To address the deficits in the realisation of rights, the United Nations (UN) General Assembly agreed on a plan for a fairer and more sustainable future by 2030 and outlined the SDGs with associated targets and indicators. The SDGs are grounded in international human rights law, and here, we use the terms SDG progress and child rights interchangeably [4]. Governments agree that sustainable financing using domestic revenue is required to achieve the SDG agenda. However, SDG progress is off-track, in part, because of constrained government finances [5], and many countries, especially in sub-Saharan Africa, will not reach SDG targets by 2030 [6], partly because of these financing constraints.

Government revenue, child rights, governance, and the Sustainable Development Goals

Reducing losses from public finances leads to increased spending across public services in multiple sectors, such as education, agriculture, and infrastructure, which impacts children’s rights and drives SDG progress [7,8,9,10,11]. Tax is the primary means of implementing the SDGs, as most government income is derived from taxation [12]. However, tax gaps—the difference between actual collection and potential—mean that revenue is insufficient to achieve child rights. This holds particular salience for lower-income countries, whose spending on social sectors, as a proportion of the budget, is larger than that in higher-income countries [13, 14], and the gains in terms of SDG progress from marginal increases in revenue would be more substantial [15]. Thus, small revenue increases result in significant increases in coverage of SDG indicators, and thus it is critical to tackle tax-motivated illicit financial flows.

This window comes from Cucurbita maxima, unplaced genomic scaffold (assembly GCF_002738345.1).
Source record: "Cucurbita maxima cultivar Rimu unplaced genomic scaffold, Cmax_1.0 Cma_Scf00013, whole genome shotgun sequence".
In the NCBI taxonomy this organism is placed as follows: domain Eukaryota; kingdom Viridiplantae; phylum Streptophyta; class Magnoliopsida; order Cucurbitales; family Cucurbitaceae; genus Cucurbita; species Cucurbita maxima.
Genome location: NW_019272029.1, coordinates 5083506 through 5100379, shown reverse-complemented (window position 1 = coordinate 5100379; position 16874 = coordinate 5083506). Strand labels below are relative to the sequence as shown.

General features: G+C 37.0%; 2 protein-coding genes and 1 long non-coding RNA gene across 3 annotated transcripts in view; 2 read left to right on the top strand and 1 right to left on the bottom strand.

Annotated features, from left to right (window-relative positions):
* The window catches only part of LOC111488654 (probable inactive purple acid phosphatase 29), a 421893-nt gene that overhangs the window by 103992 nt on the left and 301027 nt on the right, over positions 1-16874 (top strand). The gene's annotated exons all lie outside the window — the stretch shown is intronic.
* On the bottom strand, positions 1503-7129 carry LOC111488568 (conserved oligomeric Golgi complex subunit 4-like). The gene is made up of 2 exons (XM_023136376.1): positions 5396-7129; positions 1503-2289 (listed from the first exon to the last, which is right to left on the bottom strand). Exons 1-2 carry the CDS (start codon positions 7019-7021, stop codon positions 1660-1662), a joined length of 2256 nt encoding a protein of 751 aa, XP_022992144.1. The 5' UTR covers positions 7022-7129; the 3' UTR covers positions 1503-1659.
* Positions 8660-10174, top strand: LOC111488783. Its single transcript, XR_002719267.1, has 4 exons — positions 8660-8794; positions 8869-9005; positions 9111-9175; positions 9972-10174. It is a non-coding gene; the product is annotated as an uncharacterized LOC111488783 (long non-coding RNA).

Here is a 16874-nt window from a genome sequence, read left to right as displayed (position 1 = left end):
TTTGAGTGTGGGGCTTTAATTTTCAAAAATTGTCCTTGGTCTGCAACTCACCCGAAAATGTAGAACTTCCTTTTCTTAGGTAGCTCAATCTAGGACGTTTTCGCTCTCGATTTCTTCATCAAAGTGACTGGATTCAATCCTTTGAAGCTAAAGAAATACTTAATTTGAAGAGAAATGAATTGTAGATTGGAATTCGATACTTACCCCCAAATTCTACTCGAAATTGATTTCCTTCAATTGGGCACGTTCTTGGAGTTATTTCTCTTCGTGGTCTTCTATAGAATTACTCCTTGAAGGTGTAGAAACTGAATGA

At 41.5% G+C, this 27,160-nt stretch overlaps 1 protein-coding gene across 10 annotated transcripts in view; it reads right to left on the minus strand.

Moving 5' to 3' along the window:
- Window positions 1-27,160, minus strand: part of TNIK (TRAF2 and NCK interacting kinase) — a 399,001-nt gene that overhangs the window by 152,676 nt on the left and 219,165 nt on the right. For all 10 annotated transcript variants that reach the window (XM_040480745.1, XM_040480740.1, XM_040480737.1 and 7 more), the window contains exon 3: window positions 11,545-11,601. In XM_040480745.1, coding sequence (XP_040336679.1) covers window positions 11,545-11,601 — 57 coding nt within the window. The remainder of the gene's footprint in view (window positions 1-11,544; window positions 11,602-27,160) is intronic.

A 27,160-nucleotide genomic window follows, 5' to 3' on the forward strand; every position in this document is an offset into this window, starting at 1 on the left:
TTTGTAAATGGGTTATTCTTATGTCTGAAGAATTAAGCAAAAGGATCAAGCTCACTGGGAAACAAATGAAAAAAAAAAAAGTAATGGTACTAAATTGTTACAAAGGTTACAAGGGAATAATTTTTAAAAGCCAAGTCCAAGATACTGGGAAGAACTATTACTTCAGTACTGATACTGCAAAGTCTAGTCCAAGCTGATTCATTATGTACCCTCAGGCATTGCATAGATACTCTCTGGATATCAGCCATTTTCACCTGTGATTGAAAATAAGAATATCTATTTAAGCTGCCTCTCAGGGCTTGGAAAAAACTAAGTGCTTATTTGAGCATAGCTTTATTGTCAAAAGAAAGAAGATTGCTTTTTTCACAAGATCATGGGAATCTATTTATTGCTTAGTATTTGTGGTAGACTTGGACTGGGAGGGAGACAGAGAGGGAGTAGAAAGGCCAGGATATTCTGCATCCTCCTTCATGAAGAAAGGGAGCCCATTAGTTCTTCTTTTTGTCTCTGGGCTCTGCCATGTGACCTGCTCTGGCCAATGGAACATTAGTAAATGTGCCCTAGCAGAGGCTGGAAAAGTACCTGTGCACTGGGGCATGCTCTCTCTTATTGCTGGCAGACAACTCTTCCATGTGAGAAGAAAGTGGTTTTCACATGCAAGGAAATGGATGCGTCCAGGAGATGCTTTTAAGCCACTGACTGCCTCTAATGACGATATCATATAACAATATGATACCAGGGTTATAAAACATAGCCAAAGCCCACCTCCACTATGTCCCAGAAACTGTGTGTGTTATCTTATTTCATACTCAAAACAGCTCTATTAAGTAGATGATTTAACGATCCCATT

Tax gaps are comprised of both domestic and international components. Domestic tax gaps could be reduced by increasing domestic resource mobilisation, and international tax gaps could be reduced by curtailing global losses [16]. Corporate tax from multinational companies is an essential source of government revenue, especially in lower-income countries [17]. The international tax gap is mainly due to corporate tax evasion and avoidance, and in the context of a narrow tax base, curbing this is the most feasible way to fund the SDGs in the short term [18, 19]. Thus, curtailing tax gaps is essential to increasing fiscal space, which would reduce the use of regressive tax policies to raise revenue and reduce debt accumulation to cover shortfalls in national budgets [20].

Alongside revenue, governance impacts SDG progress, and government spending achieves better results in well-governed countries [21, 22]. Well-governed countries are more likely to encourage business sector development and investment, enjoy economic growth [23, 24], and have robust institutions and political stability [25, 26]. Thus, the impact of any additional government revenue is significantly amplified in well-governed countries, especially when revenue is scarce [27]. Indeed, there is a two-way relationship between government revenue and governance, which drives a virtuous circle and improves the generation of further revenue and the allocation and efficient use of additional resources [15].

The risk of illicit financial flows